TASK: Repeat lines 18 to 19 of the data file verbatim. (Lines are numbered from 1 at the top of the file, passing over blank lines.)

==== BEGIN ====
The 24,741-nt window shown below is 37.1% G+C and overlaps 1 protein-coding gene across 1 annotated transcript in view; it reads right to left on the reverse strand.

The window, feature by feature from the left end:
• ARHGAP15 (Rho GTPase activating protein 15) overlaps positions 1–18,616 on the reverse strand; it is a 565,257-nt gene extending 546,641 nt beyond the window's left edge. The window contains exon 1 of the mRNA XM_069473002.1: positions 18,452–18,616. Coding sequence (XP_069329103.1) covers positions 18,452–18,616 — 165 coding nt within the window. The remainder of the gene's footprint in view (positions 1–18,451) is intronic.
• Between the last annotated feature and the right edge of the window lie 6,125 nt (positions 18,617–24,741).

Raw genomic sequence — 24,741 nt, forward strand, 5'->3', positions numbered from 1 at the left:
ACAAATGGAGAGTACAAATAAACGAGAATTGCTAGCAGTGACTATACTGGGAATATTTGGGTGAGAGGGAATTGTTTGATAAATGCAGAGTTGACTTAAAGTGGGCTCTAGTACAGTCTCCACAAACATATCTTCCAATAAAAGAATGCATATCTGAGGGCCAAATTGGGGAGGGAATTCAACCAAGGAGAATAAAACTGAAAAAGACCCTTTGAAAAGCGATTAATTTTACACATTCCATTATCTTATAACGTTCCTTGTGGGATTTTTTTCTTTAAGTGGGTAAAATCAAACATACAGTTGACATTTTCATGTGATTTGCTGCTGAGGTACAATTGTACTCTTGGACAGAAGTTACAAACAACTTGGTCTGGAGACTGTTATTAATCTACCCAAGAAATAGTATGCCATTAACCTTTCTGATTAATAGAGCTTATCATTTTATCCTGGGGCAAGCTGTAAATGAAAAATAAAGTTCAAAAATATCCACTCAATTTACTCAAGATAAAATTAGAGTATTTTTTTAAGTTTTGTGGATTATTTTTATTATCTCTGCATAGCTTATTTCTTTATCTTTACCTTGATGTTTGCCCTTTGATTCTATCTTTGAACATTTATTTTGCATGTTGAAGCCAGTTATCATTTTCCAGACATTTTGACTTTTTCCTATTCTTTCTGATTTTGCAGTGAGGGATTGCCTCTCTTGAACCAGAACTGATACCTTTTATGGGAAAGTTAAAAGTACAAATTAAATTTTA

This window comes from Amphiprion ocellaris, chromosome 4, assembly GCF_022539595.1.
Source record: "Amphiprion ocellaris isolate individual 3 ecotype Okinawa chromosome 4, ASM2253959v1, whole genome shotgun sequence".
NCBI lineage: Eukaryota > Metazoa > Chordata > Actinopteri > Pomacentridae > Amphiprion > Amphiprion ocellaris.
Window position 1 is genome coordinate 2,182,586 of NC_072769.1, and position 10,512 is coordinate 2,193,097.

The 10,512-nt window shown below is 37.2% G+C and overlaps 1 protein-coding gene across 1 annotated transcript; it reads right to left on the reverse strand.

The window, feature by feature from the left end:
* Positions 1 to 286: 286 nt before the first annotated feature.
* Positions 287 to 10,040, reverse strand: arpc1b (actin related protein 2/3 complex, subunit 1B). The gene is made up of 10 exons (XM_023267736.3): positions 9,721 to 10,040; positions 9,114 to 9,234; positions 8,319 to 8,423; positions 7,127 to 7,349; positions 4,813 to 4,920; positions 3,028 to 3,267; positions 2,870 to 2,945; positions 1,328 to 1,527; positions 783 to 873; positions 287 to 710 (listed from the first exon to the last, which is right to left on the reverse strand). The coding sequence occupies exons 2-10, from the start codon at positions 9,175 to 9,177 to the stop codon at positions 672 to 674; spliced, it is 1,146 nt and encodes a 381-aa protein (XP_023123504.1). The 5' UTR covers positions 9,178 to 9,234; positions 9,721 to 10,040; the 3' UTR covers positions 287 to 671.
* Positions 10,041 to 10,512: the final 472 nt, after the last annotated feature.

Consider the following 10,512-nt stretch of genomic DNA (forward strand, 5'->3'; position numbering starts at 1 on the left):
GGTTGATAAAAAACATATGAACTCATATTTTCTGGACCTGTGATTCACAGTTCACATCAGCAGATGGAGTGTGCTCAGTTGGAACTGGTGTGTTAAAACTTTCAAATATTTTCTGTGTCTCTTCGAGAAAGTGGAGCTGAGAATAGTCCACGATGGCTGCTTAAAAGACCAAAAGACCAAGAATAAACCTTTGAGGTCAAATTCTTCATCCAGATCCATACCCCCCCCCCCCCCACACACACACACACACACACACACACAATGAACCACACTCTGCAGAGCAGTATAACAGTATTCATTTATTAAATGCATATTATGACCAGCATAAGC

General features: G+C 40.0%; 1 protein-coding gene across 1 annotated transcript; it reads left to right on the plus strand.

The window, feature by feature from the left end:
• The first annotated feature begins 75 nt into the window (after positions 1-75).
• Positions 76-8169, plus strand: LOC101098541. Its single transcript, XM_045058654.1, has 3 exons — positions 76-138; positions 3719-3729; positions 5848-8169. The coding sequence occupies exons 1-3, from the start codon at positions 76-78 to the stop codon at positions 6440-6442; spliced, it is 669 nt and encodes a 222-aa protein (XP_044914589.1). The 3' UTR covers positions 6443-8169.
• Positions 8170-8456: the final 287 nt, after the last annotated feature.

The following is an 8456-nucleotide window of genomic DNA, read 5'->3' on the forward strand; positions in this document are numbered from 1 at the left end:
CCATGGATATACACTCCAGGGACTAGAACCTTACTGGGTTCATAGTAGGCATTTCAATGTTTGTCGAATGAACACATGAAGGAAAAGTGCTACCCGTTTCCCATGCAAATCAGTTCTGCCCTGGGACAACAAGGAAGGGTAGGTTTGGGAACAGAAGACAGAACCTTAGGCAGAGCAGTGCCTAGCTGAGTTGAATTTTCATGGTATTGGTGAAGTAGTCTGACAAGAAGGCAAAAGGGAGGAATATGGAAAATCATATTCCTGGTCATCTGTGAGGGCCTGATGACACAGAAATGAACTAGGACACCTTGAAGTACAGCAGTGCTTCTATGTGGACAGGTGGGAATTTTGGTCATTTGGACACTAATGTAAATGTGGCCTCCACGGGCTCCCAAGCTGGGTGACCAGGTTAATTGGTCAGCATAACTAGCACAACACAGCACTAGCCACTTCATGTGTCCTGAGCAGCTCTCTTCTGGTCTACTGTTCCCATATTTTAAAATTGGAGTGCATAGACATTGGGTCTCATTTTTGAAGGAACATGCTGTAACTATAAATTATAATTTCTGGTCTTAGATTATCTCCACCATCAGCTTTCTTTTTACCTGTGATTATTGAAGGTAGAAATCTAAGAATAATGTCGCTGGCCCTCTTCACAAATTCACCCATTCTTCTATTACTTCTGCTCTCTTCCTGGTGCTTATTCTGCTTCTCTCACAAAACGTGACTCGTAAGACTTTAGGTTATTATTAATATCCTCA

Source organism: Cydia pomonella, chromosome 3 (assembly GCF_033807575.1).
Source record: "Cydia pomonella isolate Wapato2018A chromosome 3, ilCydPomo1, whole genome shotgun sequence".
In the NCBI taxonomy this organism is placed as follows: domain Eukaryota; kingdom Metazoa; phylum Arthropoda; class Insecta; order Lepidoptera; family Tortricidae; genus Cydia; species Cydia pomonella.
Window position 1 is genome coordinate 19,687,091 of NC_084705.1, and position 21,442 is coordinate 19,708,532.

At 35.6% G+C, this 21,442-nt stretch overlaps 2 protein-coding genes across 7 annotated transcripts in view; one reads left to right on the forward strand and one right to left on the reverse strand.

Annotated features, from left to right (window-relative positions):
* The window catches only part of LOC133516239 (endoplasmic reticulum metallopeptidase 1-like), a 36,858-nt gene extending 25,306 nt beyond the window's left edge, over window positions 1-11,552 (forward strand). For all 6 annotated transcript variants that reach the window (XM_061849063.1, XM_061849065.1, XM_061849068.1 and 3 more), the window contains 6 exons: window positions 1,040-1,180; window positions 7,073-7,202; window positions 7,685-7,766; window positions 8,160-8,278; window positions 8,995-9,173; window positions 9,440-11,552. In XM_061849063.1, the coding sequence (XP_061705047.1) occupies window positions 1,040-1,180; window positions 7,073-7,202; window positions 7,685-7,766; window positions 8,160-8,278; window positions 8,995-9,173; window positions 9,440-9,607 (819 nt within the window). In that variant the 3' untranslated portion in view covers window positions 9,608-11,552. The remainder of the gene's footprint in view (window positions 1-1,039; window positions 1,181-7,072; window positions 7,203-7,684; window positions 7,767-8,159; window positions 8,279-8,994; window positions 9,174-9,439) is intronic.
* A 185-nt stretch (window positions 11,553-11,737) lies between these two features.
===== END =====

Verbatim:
General features: G+C 40.0%; 1 protein-coding gene across 1 annotated transcript; it reads left to right on the plus strand.

The window, feature by feature from the left end: